Pipet 5.00 ml aliquots of vinegar into an Erlenmeyer flask and dilute with 40–50 mL of
deionized water. Titrate using the procedure in Appendix I.


CALCULATION OF RESULTS

Calculate % acetic acid in each sample, the average value, the absolute deviation, and relative
average deviation in ppt and the confidence interval at a suitable confidence level. Assuming the
value for % acetic acid supplied by the manufacturer is 4.00%, calculate the absolute and relative
error of your determination.


                                           PART III

                   DETERMINATION OF CARBONATE IN A SAMPLE

INTRODUCTION

       Carbonate is a dibasic anion and which when titrated with a strong acid gives two distinct
equivalence points. The relevant chemical reactions are as follows.

                                                
                          CO32-(aq) + H3O+ (aq)  HCO3- (aq)+ H2O
                                                 
                          HCO3- (aq) + H3O+ (aq)  CO2 (g) + 2H2O

The carbonate system is ideally suited for use in a potentiometric titration to demonstrate a
titration curve with two inflection points corresponding to the two equivalence points. In this
experiment you will titrate a sample of sodium carbonate.

PROCEDURE

        Accurately weigh one sample (about 0.2 g each) of sodium carbonate, which has been
previously dried in an oven for 1 1 hours, into three 200-mL beakers. Dissolve each sample with
                                  2
in approximately 50 mL of deionized water. Titrate each sample using the procedure in
Appendix I. Note that in this case your titrant will be your standardized 0.1 M HCl rather than
the standardized 0.1 M NaOH.


CALCULATION OF RESULTS

        Calculate the % sodium carbonate in each sample, the average value, the absolute
deviation, the relative average deviation in parts per thousand, the standard deviation and the
confidence interval at an appropriate confidence level. Assuming that your sample of sodium
carbonate was pure, determine if there is a determinate error in the method.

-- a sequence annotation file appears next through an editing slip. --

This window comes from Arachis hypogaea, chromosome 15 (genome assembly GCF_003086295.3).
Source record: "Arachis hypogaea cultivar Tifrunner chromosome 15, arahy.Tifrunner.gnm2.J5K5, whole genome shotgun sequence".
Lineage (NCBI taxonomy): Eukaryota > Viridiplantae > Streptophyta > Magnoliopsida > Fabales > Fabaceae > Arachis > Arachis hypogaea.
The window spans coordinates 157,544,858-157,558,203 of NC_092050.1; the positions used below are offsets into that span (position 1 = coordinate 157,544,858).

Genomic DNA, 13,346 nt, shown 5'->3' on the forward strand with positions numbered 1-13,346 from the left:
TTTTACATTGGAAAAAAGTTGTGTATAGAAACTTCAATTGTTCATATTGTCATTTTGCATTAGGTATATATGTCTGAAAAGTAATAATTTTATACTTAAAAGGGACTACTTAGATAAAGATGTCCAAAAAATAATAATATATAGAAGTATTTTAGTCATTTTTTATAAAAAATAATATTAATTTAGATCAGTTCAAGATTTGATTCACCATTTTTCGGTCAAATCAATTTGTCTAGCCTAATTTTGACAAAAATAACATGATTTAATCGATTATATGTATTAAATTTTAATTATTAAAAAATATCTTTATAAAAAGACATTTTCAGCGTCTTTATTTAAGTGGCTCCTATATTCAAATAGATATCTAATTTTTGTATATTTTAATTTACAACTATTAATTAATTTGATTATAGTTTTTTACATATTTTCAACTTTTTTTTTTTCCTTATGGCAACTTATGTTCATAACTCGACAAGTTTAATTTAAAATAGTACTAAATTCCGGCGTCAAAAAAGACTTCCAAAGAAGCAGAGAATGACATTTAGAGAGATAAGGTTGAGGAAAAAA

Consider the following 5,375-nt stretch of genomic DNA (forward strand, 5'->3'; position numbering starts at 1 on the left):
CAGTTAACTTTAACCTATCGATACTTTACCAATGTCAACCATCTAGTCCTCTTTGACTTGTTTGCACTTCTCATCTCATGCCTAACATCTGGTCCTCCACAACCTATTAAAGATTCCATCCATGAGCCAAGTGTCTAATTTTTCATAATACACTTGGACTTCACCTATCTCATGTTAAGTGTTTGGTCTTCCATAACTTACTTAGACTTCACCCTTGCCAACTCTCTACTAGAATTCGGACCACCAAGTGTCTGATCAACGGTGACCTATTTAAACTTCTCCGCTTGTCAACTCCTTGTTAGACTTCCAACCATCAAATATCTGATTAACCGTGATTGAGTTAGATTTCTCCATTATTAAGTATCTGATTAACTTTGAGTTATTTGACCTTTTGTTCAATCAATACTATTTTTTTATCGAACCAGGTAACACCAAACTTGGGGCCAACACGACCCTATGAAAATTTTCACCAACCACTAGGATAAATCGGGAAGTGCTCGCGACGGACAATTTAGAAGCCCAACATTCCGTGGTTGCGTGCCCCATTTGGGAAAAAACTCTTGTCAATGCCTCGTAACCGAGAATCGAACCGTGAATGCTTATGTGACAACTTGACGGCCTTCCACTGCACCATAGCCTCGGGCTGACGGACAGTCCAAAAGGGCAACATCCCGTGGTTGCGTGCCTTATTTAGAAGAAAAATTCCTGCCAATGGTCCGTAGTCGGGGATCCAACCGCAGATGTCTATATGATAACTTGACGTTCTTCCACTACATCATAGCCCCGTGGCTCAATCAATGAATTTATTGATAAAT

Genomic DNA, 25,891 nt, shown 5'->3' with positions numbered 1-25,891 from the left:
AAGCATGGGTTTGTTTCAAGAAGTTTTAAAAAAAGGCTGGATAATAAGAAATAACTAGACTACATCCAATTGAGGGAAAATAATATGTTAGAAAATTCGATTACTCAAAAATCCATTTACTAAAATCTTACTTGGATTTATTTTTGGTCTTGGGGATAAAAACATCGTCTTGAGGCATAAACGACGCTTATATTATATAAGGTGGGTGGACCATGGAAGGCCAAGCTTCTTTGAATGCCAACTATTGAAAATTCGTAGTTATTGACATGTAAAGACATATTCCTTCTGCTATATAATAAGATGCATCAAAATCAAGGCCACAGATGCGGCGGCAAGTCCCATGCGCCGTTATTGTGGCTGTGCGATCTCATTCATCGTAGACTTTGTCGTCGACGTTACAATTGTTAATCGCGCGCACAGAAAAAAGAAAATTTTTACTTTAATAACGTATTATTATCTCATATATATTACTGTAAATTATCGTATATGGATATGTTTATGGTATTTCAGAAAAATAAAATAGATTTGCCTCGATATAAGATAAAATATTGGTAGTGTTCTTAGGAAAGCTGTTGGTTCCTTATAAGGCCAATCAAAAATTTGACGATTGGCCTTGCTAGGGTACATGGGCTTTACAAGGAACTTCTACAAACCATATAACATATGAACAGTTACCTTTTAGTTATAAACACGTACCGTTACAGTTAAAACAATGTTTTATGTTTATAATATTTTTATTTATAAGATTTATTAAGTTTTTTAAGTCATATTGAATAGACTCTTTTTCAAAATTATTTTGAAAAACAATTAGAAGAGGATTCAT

APPENDIX I

Standardize your pH meter using steps 1 to 14. Steps 15 to 16 describe the titration procedure
using the standardized pH meter.

1.     Plug your pH meter in “Press STANDBY To Resume” will appear on screen.

2.     Press “Standby”.

3.     A screen will appear which will say either, „Measure pH‟, „Measure mV‟, or „Measure
       rel. mV‟. Select appropriate screen for your measurements by toggling through „Mode‟.


For pH Measurements Only.

4.     Select screen „Measure pH‟ by toggling „Mode‟.


To Standardize pH meter for pH measurements.

5.     If on „Measure pH‟ screen under „BUFFER‟ the numbers 4, 7, 10, etc. appear, they must
       be removed as these are previous standardizations. If no numbers appear, proceed to Step
       7.

6.     To remove numbers of previous standardizations, press „Setup‟ twice and then „enter‟.


To Standardize pH meter using ‘two buffer method’.


7.     Clean and dry two 50mL beakers. Into each beaker put ~ 25mLs of one of the two buffer
       solutions. Into one of the beakers, place a small magnetic stir bar and place on a stirrer
       hot plate. Adjust the stirrer until the magnetic stir bar is turning slowly (~ 1 turn a
       second.)

8.     Wash the pH electrode off with DI water and dry carefully using a kimiwipe. Place the
       pH electrode into the electrode stand attached to the pH meter and using the stand